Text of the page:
–Blank NEWS Online (NIGERIA) –By Austen AKHAGBEME:
ONE of the most sensitive issues of discourse in Nigeria today is the security challenges in the South East. It is sensitive not because of the geographical location but the people, the enterprising and resilient Igbo people.
There are two opposing perspectives to the issue and two opposing feelings therefrom. One is the perceived marginalisation of the Igbo people right from the end of the Nigerian civil war, which has been seriously aggravated till now.
This is often hinged on the palpable fact that the Presidency has eluded them since the dawn of our developing Democracy. The solution to this, as generally perceived, is the cry for a commensurate inclusion by the zoning of the Presidency to the SouthEast and or the appointment of their people to key positions of government et cetera.
The additional perspective is the outright desire and call for secession which is arguably brought about by the skewed federalism that disfavours them and the age-long Biafra question. This is ably powered by the separatist group which is presently at loggerhead with the Federal authorities. While the first perspective elicits a feeling of Nigerianess and opens the door for negotiations, the other creates a feeling of liberation, freedom and much-desired emancipation from the strangulating clasp of the Nigerian state.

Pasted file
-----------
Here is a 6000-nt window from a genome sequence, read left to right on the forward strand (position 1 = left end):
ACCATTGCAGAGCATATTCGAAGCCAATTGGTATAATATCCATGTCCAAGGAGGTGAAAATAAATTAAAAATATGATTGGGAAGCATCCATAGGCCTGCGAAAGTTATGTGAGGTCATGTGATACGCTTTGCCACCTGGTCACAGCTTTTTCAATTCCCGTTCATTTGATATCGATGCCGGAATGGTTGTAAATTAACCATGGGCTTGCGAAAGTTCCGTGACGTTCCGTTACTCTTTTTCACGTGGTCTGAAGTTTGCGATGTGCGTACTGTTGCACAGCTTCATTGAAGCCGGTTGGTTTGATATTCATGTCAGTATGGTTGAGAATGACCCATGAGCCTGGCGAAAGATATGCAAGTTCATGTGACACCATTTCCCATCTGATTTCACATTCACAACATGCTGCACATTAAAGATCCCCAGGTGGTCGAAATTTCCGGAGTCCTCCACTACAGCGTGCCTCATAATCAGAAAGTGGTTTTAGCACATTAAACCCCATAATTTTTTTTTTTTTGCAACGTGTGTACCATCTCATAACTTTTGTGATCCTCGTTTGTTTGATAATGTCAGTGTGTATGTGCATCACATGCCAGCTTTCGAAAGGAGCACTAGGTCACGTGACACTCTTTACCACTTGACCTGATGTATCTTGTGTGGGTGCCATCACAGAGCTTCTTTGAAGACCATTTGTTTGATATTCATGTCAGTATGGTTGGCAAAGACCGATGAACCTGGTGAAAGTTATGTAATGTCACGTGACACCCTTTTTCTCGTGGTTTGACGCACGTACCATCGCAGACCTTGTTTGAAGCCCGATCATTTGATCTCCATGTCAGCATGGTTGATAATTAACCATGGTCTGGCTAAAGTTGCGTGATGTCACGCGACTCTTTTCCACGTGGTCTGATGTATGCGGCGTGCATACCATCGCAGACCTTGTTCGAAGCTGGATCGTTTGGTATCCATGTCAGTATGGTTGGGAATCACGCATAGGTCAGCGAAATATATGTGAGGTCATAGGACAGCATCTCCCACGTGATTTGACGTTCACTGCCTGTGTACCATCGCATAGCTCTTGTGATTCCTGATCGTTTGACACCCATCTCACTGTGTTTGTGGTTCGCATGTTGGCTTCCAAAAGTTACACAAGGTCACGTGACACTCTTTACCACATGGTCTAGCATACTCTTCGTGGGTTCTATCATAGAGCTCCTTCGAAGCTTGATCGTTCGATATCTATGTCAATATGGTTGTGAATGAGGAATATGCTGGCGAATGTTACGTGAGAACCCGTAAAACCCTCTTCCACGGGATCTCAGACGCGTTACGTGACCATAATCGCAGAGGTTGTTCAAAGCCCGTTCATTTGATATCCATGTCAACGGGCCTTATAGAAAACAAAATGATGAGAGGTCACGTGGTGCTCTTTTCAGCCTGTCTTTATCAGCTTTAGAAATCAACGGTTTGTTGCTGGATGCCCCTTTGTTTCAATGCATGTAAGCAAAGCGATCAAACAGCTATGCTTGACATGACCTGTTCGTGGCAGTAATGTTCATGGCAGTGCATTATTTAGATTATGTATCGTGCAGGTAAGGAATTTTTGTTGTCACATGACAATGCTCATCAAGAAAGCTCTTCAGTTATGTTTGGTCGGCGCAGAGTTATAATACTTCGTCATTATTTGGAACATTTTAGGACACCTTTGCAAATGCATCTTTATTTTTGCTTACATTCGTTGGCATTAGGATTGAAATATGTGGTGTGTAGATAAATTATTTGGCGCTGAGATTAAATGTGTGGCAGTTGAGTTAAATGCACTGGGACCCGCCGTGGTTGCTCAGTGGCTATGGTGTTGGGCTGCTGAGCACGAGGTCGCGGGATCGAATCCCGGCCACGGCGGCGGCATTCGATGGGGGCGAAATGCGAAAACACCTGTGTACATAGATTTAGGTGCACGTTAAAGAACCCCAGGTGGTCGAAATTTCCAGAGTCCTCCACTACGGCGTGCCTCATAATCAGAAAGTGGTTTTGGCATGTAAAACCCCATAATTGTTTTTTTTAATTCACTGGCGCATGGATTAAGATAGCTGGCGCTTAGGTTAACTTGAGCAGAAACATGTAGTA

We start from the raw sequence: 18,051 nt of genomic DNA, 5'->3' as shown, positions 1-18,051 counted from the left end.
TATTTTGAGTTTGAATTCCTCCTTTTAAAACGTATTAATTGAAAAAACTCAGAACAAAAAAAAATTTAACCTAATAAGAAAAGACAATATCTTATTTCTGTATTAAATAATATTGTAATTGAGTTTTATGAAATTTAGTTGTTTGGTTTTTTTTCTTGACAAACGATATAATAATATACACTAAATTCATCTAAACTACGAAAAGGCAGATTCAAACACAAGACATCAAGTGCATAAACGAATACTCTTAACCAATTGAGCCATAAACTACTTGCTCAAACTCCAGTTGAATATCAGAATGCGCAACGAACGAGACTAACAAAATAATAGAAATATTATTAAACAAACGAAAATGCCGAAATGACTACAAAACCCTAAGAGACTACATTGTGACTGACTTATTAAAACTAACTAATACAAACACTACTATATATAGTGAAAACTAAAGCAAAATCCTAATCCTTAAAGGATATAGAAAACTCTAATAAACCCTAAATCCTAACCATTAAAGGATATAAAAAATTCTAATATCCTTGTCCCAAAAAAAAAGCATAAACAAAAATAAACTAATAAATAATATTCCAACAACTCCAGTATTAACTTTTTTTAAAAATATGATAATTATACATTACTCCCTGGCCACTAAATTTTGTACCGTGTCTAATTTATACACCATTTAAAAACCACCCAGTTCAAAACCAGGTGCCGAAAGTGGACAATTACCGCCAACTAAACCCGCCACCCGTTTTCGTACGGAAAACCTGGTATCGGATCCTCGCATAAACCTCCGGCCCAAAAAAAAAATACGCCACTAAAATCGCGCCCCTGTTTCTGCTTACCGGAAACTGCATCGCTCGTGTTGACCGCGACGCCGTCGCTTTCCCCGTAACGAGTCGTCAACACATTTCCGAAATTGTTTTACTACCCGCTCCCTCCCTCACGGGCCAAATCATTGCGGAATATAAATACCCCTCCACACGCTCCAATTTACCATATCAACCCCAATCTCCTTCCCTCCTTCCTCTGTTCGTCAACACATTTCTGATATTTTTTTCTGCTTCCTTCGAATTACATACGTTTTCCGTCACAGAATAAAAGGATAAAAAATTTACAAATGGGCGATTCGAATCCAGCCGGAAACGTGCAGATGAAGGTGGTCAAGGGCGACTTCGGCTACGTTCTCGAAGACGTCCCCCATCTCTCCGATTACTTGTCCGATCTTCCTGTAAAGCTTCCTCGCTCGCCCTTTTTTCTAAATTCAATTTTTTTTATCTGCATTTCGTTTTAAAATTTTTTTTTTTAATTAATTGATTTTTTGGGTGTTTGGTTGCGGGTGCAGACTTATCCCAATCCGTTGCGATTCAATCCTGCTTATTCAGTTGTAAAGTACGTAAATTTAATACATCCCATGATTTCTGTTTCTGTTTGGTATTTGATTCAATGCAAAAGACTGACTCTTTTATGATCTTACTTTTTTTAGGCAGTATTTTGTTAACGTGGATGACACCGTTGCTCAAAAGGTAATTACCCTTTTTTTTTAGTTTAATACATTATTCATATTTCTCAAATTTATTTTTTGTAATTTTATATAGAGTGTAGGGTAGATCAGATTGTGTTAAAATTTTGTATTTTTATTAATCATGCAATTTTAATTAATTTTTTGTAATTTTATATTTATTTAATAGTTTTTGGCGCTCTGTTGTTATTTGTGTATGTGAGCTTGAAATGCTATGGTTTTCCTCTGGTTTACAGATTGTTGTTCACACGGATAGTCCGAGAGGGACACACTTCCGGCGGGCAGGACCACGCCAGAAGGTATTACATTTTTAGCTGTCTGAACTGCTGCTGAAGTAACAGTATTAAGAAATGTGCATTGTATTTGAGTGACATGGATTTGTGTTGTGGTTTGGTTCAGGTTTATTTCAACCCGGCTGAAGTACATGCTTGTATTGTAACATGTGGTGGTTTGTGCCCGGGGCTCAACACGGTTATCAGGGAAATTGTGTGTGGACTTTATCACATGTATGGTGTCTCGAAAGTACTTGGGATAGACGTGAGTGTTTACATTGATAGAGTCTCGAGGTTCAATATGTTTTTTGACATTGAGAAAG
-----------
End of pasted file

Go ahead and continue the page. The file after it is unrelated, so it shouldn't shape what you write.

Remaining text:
It is against this backdrop that the recent outright denial and declaration of lack of support for the separatists by the political leaders of the Southeast, needs to be re-examined once again. Even the highly revered social cultural organisation, the Ohaneze, toe the line of these political leaders. Why?
There are those who have equally said that these politicians and cultural leaders do not represent true leadership of the region. Whether this is scientifically true or borne out of vengeful impulse, is yet to be seen.
Why would the leadership denies the “wishes and aspirations” of the people or why should a people equally reject the legitimacy of her leadership over the slightest “provocation”?
If the “elders” chose the path of peace and dialogue over that of possible violence, war and its attendant consequences, does that amounts to cowardice and betrayal as being insinuated in some quarters?
Also, if the people say that condescending to dialogue tantamount to living a perpetual life of political subjugation and marginalisation and therefore required to go their separate ways, could they be wrong? This is the knotty scenario the average Southeasterner finds himself today. May the voice of reason prevail.
- Austen AKHAGBEME is a Columnist with Blank NEWS Online